The Brexit equation: EU minus UK = ?
Brexit would change the EU as well as the UK. What kind of partner would a diminished EU be for Britain and the rest of the world?
Most discussions of the UK’s possible exit from the EU focus on what Britain would be like afterwards: whether it could trade more freely with the world, escape EU regulations and reduce immigration. Equally important, however, is what the EU would be like afterwards; and how in turn this might affect post-Brexit relations between the UK and the EU.
Former EU legal adviser Jean-Claude Piris set out seven possible models for this relationship in his recent policy brief for the CER, 'If the UK votes to leave: The seven alternatives to EU membership'. He concentrated mainly on the UK’s urgent need to have continued access to the single market.
If Britain left the EU it would have to negotiate a trade agreement with a group that had just lost one of its more economically liberal members. The gap between the laissez-faire British and the dirigiste continentals is smaller than the British imagine, as John Springford showed in ‘Will the eurozone gang up on Britain?’ But the biggest question is whether the EU would be willing to give the UK the market access it currently enjoys – and whether, over time, the market might become more closed to non-EU countries. The UK has consistently pushed for an open EU – especially in financial services, since the City of London is a global financial centre, not just a European one. Without the UK, would any other member-state resist ECB pressure to confine euro clearing to the eurozone, for example?
The centre of gravity in the EU would shift in areas other than the single market, however, including justice and home affairs (JHA), and foreign and defence policy. Though the UK is often caricatured as Europe’s perpetual nay-sayer, the reality is more nuanced. In some areas the UK has indeed been the main obstacle to European co-operation, but in others it has actively promoted it. The EU minus Britain would not automatically become the federal state that eurosceptics fear, but it might not reflect UK preferences as closely as it now does.
In the Justice and Home Affairs area, the UK’s opt-in means that it is already less than a full partner. It has, however, opted in case-by-case to important JHA measures including Europol and the European Arrest Warrant (EAW). The UK has actively employed the EAW, submitting more than a thousand requests to other member-states from 2010-14. Once outside the EU, the UK would have to negotiate a bilateral extradition agreement with the Union, or individual bilateral agreements with each of the EU’s 27 member-states. If the UK were also to reject the European Convention on Human Rights, however, as a result of the government’s proposed ‘British Bill of Rights’, would all EU member-states be able to extradite suspects to the UK? And would the European Parliament (minus UK MEPs) ratify an EU-UK agreement, or reject it on human rights grounds?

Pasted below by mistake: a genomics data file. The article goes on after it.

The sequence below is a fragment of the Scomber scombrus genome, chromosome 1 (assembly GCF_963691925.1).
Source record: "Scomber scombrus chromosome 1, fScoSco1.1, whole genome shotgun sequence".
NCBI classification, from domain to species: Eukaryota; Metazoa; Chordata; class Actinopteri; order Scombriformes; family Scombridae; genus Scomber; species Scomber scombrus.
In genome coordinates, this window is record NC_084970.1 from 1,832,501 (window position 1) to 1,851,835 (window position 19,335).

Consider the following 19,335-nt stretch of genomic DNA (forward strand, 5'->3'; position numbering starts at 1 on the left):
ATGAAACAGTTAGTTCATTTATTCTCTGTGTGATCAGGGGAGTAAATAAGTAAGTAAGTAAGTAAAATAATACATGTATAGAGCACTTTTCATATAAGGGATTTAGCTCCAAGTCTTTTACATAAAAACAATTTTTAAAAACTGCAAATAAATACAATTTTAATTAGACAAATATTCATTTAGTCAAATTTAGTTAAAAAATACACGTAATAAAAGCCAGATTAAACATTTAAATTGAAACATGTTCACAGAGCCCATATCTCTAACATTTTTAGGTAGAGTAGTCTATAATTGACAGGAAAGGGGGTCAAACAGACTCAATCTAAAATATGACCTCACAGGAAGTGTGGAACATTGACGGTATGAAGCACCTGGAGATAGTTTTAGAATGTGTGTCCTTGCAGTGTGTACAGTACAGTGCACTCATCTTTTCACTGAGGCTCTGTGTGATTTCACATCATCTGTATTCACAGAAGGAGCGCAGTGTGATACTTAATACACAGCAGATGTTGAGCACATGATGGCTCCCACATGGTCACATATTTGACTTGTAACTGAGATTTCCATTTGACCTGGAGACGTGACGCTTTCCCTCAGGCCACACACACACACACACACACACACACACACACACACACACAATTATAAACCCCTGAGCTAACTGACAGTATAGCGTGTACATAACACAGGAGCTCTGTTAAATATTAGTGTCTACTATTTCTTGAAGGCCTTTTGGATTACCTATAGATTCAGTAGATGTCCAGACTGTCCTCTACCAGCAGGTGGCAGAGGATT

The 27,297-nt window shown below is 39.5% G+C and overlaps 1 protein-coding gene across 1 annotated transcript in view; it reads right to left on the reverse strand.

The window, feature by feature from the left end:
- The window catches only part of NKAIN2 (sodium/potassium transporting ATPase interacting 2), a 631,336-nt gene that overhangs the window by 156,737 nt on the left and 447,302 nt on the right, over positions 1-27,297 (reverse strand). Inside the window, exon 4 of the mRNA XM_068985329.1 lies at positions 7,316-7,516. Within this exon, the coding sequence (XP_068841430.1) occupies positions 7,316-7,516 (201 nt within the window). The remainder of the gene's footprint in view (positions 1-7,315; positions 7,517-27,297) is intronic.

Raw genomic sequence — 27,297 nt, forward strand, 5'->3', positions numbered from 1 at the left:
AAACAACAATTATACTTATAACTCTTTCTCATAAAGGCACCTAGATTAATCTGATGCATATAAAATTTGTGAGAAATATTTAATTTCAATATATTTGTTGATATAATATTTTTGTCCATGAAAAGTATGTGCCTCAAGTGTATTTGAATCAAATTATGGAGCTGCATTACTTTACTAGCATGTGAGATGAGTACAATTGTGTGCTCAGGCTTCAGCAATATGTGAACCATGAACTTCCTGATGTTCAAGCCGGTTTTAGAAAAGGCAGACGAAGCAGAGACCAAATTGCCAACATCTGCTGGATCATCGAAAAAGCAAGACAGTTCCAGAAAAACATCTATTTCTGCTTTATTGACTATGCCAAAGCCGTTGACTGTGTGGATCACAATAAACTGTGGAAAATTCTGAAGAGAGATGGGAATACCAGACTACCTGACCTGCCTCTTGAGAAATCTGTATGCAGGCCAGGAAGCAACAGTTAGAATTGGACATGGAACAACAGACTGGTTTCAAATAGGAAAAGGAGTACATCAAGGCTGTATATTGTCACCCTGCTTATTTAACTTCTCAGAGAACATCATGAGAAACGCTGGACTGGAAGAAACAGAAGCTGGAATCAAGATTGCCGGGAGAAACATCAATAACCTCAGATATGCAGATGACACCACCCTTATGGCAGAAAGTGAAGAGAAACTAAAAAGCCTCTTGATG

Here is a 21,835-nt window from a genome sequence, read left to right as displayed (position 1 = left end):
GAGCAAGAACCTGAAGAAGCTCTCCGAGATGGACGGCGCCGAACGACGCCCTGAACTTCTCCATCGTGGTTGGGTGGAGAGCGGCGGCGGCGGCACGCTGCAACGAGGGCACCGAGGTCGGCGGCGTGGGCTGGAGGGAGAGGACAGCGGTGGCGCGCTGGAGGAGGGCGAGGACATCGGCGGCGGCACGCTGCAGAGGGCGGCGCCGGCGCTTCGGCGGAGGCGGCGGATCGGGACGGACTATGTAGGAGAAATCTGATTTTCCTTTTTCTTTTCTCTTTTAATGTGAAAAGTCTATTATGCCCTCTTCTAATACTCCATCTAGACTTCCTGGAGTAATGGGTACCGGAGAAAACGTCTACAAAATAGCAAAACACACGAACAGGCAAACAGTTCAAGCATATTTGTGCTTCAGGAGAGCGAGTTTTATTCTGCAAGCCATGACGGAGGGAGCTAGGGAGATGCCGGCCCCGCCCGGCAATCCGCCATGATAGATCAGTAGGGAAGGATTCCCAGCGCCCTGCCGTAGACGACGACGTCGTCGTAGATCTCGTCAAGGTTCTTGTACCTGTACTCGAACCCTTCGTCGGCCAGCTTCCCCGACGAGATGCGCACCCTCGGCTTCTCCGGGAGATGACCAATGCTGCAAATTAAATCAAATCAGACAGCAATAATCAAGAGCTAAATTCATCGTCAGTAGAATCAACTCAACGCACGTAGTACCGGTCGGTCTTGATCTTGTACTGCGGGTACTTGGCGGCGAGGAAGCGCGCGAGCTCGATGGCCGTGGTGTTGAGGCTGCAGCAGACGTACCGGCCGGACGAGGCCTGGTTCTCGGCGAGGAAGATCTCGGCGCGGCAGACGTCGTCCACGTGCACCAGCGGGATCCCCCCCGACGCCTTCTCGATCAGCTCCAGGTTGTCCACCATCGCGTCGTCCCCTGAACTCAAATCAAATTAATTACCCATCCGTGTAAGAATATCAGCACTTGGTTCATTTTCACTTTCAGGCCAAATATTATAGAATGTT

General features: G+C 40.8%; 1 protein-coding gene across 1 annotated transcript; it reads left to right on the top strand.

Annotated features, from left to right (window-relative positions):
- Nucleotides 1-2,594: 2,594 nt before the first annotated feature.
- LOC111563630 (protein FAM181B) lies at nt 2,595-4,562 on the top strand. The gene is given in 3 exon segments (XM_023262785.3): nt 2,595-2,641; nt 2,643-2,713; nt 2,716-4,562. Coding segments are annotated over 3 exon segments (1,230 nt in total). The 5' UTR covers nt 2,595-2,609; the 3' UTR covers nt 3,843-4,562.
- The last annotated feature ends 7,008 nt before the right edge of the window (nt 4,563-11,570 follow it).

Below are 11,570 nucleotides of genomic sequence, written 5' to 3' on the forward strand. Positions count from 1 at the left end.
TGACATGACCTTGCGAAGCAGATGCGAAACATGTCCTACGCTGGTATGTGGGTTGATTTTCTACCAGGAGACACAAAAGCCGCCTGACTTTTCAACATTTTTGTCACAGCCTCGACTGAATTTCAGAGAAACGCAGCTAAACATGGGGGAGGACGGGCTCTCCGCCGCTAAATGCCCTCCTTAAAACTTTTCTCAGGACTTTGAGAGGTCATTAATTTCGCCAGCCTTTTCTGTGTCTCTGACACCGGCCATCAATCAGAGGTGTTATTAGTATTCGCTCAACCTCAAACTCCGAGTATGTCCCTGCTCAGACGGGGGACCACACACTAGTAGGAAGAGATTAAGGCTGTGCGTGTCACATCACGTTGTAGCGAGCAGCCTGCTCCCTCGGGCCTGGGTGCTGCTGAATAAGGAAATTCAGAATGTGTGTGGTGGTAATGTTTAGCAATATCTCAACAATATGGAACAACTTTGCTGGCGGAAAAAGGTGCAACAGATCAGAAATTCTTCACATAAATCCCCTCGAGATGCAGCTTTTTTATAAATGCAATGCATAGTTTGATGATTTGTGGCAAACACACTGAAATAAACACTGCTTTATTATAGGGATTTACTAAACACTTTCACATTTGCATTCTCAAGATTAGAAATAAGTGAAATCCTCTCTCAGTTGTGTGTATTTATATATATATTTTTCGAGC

In foreign policy, the UK has frequently used EU machinery to pursue its own foreign policy objectives. In an EU without the UK, only France, as a permanent member of the UN Security Council, would have a truly global foreign and security policy outlook. If the UK wanted EU support for foreign policy initiatives, therefore, it would have to contend with a more parochial EU. Would an EU at 27 have imposed sanctions regimes on Burma (where other member-states had economic interests vulnerable to sanctions)? Or become as heavily engaged in Somalia – a UK priority before it became an EU issue? Would the UK outside the EU act unilaterally, and if so with what effect? And would the EU, having lost one of its major economic and diplomatic powers, carry the same weight with interlocutors like Iran?
The UK’s departure would also affect transatlantic relations: the EU might become a more difficult foreign policy partner for the US (forcing the US to make more efforts to cultivate other member-states). Despite continued military and intelligence links, would the US pay less attention to UK views?
In defence, the UK has sometimes been an active participant in EU operations and is a staunch defender of the need for EU defence policy to be compatible with NATO. Only Britain and France among EU member-states have full-spectrum military capabilities and a tradition of overseas deployments. Post-Brexit, France would probably continue to promote EU operations in Africa and elsewhere; but the UK would struggle to get the EU to reflect British priorities. And while the EU at 27, even more heavily influenced by Germany than it is now, would be more reluctant to conduct operations, it might be more willing to set up European structures completely outside NATO, at the risk of putting EU symbolism ahead of military effectiveness. Would the UK, which has always resisted such gestures, be able to do anything from outside the EU to prevent them?
Brexit would have important implications for the future direction of the EU, not just the UK. Eurosceptics might be right that, all things being equal, the UK would be fine outside the EU. But in reality all things will not be equal.
Ian Bond is director of foreign policy at the Centre for European Reform.